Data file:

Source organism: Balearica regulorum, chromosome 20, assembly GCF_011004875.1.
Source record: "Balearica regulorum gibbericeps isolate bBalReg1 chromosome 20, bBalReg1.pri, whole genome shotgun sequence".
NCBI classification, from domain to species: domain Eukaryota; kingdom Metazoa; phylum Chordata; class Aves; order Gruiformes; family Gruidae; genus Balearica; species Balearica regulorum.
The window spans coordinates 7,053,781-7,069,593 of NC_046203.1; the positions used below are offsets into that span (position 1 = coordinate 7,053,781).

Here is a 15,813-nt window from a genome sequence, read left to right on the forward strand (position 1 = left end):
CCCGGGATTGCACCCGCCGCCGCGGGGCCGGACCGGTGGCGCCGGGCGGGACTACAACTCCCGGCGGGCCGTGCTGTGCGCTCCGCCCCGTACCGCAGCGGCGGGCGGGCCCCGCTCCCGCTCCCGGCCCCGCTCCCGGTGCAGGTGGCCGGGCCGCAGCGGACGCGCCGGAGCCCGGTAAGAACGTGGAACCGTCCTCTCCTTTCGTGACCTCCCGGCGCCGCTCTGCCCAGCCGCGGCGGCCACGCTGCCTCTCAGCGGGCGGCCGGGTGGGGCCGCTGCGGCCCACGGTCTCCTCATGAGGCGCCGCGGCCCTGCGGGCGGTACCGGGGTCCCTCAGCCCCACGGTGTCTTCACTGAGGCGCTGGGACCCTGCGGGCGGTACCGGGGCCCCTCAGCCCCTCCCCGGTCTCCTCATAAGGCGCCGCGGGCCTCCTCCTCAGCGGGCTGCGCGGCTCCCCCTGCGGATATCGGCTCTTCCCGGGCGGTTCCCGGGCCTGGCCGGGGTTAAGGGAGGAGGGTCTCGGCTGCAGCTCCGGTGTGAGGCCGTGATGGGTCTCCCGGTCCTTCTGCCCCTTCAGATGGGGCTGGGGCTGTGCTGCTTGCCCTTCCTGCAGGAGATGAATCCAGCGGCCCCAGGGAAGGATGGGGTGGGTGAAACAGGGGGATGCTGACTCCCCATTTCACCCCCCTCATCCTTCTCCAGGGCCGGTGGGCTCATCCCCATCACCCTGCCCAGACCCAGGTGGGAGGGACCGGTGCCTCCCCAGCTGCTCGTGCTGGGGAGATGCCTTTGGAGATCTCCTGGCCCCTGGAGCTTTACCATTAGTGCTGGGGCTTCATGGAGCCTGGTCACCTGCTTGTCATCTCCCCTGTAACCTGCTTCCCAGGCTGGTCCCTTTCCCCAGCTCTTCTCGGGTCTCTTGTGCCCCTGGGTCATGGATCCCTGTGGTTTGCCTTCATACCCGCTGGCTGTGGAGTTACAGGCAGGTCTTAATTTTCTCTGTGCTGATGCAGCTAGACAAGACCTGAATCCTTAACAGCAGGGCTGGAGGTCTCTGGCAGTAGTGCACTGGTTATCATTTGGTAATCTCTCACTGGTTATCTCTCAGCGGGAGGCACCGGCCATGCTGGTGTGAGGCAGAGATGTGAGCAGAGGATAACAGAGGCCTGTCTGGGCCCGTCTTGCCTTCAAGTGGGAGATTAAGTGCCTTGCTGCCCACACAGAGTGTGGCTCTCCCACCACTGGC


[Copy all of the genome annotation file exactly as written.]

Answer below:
Source organism: Balearica regulorum, chromosome 20, assembly GCF_011004875.1.
Source record: "Balearica regulorum gibbericeps isolate bBalReg1 chromosome 20, bBalReg1.pri, whole genome shotgun sequence".
NCBI classification, from domain to species: domain Eukaryota; kingdom Metazoa; phylum Chordata; class Aves; order Gruiformes; family Gruidae; genus Balearica; species Balearica regulorum.
The window spans coordinates 7,053,781-7,069,593 of NC_046203.1; the positions used below are offsets into that span (position 1 = coordinate 7,053,781).

Here is a 15,813-nt window from a genome sequence, read left to right on the forward strand (position 1 = left end):
CCCGGGATTGCACCCGCCGCCGCGGGGCCGGACCGGTGGCGCCGGGCGGGACTACAACTCCCGGCGGGCCGTGCTGTGCGCTCCGCCCCGTACCGCAGCGGCGGGCGGGCCCCGCTCCCGCTCCCGGCCCCGCTCCCGGTGCAGGTGGCCGGGCCGCAGCGGACGCGCCGGAGCCCGGTAAGAACGTGGAACCGTCCTCTCCTTTCGTGACCTCCCGGCGCCGCTCTGCCCAGCCGCGGCGGCCACGCTGCCTCTCAGCGGGCGGCCGGGTGGGGCCGCTGCGGCCCACGGTCTCCTCATGAGGCGCCGCGGCCCTGCGGGCGGTACCGGGGTCCCTCAGCCCCACGGTGTCTTCACTGAGGCGCTGGGACCCTGCGGGCGGTACCGGGGCCCCTCAGCCCCTCCCCGGTCTCCTCATAAGGCGCCGCGGGCCTCCTCCTCAGCGGGCTGCGCGGCTCCCCCTGCGGATATCGGCTCTTCCCGGGCGGTTCCCGGGCCTGGCCGGGGTTAAGGGAGGAGGGTCTCGGCTGCAGCTCCGGTGTGAGGCCGTGATGGGTCTCCCGGTCCTTCTGCCCCTTCAGATGGGGCTGGGGCTGTGCTGCTTGCCCTTCCTGCAGGAGATGAATCCAGCGGCCCCAGGGAAGGATGGGGTGGGTGAAACAGGGGGATGCTGACTCCCCATTTCACCCCCCTCATCCTTCTCCAGGGCCGGTGGGCTCATCCCCATCACCCTGCCCAGACCCAGGTGGGAGGGACCGGTGCCTCCCCAGCTGCTCGTGCTGGGGAGATGCCTTTGGAGATCTCCTGGCCCCTGGAGCTTTACCATTAGTGCTGGGGCTTCATGGAGCCTGGTCACCTGCTTGTCATCTCCCCTGTAACCTGCTTCCCAGGCTGGTCCCTTTCCCCAGCTCTTCTCGGGTCTCTTGTGCCCCTGGGTCATGGATCCCTGTGGTTTGCCTTCATACCCGCTGGCTGTGGAGTTACAGGCAGGTCTTAATTTTCTCTGTGCTGATGCAGCTAGACAAGACCTGAATCCTTAACAGCAGGGCTGGAGGTCTCTGGCAGTAGTGCACTGGTTATCATTTGGTAATCTCTCACTGGTTATCTCTCAGCGGGAGGCACCGGCCATGCTGGTGTGAGGCAGAGATGTGAGCAGAGGATAACAGAGGCCTGTCTGGGCCCGTCTTGCCTTCAAGTGGGAGATTAAGTGCCTTGCTGCCCACACAGAGTGTGGCTCTCCCACCACTGGC